He caught a glimpse of the youngster’s face, though, which looked even more surprised than Fargo expected, and the next second another shot blasted somewhere nearby. A narrow branch leaped from a tree, cut off by the bullet.
Fargo lunged at the kid, knocking him off his feet and sending the boy’s rifle flying. He rolled next to a deadfall and shoved the boy against it.
“Stay here, and keep your head down!” he ordered. A third shot sounded, knocking bark off the trunk of the fallen tree. That shot allowed Fargo to pinpoint the source of the ambush, because he saw powder smoke spurt from some brush atop a low bluff about twenty yards away.
Fargo’s Henry rifle rode in a saddle sheath strapped to the magnificent black-and-white Ovaro stallion he’d left a short distance back up the gulch. Armed only with a heavy Colt revolver, Fargo knew he’d have to get closer to the bushwhacker to do any good with the handgun. He crawled along the deadfall, keeping the thick trunk between him and the rifleman on the bluff.
He had expected trouble as soon as he realized a short time earlier that someone was following him as he rode through these rugged, thickly wooded hills. Whoever was on his trail, though, made so much racket that Fargo had soon decided it couldn’t be anybody too well versed in the ways of the frontier. Growing impatient with being the prey instead of the hunter, he had dismounted and started up a rocky defile on foot, in hopes of drawing his pursuer in after him.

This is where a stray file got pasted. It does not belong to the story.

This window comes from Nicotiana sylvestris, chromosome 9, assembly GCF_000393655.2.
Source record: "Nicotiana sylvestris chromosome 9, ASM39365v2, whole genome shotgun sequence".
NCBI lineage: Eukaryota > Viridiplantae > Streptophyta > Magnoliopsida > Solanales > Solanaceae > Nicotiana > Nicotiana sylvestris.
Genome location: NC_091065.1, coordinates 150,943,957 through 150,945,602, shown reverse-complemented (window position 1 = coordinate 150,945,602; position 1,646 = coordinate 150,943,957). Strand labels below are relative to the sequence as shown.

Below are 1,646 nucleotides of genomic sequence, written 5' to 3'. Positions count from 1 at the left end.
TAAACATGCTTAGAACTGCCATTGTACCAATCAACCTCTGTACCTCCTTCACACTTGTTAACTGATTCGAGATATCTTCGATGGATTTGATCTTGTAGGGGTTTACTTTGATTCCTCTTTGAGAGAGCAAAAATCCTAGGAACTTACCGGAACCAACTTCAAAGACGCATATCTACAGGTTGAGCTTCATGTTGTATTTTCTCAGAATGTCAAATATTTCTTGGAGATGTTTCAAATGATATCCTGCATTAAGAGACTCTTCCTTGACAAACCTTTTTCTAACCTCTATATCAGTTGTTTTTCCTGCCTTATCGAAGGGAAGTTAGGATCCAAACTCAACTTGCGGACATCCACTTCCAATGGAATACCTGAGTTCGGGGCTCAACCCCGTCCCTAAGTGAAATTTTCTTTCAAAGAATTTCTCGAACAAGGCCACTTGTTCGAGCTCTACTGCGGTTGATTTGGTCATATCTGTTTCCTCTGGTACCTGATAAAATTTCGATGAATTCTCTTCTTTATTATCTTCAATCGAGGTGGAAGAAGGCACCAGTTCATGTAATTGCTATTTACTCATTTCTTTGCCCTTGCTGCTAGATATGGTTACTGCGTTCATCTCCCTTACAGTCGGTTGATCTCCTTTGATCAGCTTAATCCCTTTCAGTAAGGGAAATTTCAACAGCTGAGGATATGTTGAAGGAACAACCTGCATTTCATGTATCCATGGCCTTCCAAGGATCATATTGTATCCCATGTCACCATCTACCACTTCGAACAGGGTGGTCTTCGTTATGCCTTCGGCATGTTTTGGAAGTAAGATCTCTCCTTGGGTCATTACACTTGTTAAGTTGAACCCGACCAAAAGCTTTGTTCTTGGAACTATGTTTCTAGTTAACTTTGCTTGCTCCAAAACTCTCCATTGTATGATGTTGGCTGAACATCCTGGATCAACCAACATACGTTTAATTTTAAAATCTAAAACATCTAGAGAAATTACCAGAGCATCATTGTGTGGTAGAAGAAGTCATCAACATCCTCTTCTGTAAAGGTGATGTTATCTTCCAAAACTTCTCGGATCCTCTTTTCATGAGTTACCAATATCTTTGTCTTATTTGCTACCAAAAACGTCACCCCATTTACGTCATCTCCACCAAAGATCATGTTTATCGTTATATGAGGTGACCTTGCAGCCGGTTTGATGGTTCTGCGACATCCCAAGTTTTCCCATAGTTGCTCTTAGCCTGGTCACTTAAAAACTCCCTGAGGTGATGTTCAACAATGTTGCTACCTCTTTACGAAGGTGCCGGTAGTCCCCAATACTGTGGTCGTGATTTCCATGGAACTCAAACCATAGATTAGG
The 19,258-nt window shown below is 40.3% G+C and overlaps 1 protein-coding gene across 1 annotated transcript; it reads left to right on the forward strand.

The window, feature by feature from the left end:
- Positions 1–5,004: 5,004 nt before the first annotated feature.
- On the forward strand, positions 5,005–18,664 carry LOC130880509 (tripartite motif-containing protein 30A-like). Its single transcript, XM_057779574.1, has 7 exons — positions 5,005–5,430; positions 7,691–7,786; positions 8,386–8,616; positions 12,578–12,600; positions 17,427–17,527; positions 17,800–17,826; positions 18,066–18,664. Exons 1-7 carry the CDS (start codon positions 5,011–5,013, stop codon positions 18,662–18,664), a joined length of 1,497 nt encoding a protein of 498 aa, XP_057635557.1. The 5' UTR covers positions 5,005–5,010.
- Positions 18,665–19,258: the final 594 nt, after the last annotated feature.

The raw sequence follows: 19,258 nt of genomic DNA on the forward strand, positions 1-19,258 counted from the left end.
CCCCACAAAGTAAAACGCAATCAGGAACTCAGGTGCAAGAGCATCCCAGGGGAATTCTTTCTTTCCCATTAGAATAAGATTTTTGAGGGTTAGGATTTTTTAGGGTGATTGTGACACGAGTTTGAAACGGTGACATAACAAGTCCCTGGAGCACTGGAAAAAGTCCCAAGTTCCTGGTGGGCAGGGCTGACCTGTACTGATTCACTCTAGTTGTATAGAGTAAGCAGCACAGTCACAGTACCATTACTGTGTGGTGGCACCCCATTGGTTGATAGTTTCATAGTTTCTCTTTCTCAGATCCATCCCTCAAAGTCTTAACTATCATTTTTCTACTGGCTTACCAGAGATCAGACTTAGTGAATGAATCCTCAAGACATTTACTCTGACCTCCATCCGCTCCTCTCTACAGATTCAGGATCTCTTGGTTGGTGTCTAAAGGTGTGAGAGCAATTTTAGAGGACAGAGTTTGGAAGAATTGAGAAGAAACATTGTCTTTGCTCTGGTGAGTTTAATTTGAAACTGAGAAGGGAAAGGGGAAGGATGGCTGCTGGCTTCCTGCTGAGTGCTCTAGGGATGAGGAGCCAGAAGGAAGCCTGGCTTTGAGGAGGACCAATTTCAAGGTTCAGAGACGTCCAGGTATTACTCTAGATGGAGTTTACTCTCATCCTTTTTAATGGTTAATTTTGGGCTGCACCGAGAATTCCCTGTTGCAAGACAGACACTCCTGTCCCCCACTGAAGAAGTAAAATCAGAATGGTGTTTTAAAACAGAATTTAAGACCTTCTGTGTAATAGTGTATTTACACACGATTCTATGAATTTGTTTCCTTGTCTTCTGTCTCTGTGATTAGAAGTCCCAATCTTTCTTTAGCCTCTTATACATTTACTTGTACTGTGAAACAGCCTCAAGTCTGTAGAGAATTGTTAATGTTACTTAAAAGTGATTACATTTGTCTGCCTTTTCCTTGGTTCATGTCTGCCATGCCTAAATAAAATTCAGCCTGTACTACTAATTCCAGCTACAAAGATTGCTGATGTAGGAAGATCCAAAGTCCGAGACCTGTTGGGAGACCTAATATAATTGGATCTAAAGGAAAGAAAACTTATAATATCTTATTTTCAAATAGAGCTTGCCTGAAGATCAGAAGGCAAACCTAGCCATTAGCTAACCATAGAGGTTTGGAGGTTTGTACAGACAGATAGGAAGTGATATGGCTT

The trick had worked, sort of. Fargo had figured to get the drop on whomever was trailing him and find out what was going on. He wasn’t surprised to discover it was a kid, a boy about sixteen from the looks of him.
But then somebody else had opened fire on both of them, and now Fargo had to deal with that problem.
He reached the end of the log and took off his wide-brimmed brown hat, setting it aside for the moment. Carefully, he edged his head around the log and peered up at the bluff. No more shots had sounded, and the brush didn’t move or rustle. Fargo’s instincts told him that the bushwhacker was still up there, though.
The man was probably crouched in the brush with his sights lined on the deadfall, just waiting for any sign of movement. That tension would have stretched his nerves taut by now. A grim smile touched Fargo’s mouth. He’d give the son of a bitch something to shoot at.
He picked up his hat and sailed it at the bluff.
Sure enough, a shot erupted from the brush. But it was aimed wildly at the flying hat, not at Fargo, who powered to his feet and sprinted toward the bluff. He triggered a couple of rounds in the direction of the bushwhacker, not worrying about hitting anything, just trying to come close enough to make the varmint duck instinctively for cover. That gave Fargo time to reach the base of the bluff.
From that angle, the rifleman couldn’t draw a bead on Fargo, who holstered his Colt and started climbing. He used rocks and roots that protruded from the earth as handholds and footholds, and he needed only seconds to scale the dozen or so feet to the top of the bluff. He rolled over the edge and came to a stop on his belly, listening intently.